The R language is capable of performing from easy to advanced numerical calculations. Although R can compute any computation up to 16 digits accurately, a user may not always want to use (or get) that too many digits in his final results or computations. In such cases, one can use a couple of functions to round off numbers in R Language. To round off a number to two or more digits after the decimal point, one can use the `round()`

function as follows:

## Table of Contents

### Round off Numbers in R Language

round(123.456,digits = 2) ## 123.46

One can also use the `round()`

function to round off numbers to multiples of 10, 100, and so on. For that purpose, one just needs to add a negative number as the digits argument: For example

round(-123.456,digits = -2) ## -100

### Significant Digits in R Language

If someone needs to specify the number of ** significant digits** to be retained, regardless of the size of the number, you use the

`signif()`

function instead:signif(-123.456,digits = 4) ## -123.5 signif(-123.456, digits=3) ## -123 signif(-123.456, digits=2) ## -120

Both `round()`

and `signif()`

round off the numbers to the nearest possible number. So, if the first digit that is dropped is smaller than 5, the number is rounded down. If the number is bigger than 5, the number is rounded up. On the other hand, if the first digit that is dropped is exactly 5, R Language uses a rule that is common in programming languages: Always round to the nearest even number. For example, `round(1.5)`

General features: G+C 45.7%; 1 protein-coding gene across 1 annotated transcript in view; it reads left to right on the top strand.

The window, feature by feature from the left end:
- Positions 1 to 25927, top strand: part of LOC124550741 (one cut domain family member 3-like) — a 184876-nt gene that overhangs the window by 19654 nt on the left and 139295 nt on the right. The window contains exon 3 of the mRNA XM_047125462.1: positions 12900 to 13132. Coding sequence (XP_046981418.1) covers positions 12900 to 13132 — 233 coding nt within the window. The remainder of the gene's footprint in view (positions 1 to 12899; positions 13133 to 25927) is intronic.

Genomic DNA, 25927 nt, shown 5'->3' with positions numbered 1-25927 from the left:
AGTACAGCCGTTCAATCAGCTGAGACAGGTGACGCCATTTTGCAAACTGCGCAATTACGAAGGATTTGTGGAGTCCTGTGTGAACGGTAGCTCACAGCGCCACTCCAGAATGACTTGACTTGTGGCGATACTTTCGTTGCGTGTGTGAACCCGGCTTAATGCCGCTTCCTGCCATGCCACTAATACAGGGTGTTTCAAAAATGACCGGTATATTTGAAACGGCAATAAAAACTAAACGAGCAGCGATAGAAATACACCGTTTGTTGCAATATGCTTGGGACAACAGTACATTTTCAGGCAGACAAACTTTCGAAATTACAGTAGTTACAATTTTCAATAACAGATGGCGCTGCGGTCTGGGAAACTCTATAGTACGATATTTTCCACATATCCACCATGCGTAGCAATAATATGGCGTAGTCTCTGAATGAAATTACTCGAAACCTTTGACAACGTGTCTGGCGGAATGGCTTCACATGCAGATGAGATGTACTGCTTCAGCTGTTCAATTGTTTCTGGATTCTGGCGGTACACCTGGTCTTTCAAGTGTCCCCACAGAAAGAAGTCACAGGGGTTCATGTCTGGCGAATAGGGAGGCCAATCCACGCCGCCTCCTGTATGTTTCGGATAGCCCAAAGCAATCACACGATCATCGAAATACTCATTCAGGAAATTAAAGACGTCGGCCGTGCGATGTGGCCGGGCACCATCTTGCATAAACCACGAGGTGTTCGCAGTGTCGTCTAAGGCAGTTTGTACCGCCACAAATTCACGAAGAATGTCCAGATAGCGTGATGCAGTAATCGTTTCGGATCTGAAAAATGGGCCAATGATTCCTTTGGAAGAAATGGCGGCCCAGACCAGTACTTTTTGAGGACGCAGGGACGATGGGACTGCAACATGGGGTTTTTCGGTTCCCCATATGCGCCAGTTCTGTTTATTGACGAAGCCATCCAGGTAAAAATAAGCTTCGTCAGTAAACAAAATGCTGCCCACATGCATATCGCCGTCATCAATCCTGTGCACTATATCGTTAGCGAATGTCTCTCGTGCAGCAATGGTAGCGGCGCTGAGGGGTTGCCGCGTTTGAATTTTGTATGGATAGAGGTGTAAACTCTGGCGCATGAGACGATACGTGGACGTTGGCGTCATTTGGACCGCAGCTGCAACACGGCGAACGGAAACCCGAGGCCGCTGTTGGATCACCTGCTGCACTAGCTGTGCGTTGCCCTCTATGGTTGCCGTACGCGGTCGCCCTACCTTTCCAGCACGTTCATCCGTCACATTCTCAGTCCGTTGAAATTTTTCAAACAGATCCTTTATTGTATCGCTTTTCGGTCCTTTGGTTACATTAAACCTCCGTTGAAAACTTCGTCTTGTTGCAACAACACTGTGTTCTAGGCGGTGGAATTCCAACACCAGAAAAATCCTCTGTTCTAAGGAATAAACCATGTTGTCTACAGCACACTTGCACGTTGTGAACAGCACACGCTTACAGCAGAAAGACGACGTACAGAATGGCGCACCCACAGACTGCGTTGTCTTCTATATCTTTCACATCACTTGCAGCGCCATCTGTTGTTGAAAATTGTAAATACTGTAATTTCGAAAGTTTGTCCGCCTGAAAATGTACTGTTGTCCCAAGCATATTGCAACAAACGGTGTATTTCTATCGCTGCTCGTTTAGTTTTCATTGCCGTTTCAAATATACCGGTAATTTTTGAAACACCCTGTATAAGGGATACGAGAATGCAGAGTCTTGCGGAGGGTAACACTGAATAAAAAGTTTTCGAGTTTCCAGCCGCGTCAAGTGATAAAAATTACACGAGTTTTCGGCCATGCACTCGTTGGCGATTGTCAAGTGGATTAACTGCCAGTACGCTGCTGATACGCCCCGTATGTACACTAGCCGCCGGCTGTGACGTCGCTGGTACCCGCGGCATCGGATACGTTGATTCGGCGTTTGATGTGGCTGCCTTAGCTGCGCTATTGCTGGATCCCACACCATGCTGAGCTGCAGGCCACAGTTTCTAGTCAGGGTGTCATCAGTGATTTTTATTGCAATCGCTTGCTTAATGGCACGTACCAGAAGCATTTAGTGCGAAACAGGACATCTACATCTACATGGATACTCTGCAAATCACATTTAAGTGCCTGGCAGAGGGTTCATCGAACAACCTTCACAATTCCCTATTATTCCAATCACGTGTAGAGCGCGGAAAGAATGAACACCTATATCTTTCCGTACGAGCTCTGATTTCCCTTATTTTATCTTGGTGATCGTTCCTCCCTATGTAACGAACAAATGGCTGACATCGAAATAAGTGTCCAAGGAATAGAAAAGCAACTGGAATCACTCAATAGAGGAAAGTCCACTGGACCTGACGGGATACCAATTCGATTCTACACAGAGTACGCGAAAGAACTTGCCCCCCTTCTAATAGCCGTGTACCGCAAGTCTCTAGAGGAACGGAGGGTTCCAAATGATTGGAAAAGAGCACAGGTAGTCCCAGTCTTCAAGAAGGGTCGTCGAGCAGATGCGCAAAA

and `round(2.5)`

both return 2, Similarly, for example, `round(-4.5)`

returns -4.

### Rounding off Numbers floor(), ceiling(), and trunc() Functions

Contrary to `round()`

, three other functions always round off the numbers in the same direction:

`floor(x)`

rounds to the nearest integer that is smaller than $x$. So, `floor(123.45)`

becomes 123 and `floor(-123.45)`

becomes â€“124.

`ceiling(x)`

rounds to the nearest integer thatâ€™s larger than $x$. This means `ceiling(123.45)`

becomes 124 and `ceiling(-123.45)`

becomes â€“123.

`trunc(x)`

rounds to the nearest integer in the direction of 0. So, `trunc(123.65)`

becomes 123 and `trunc(-123.65)`

becomes â€“123.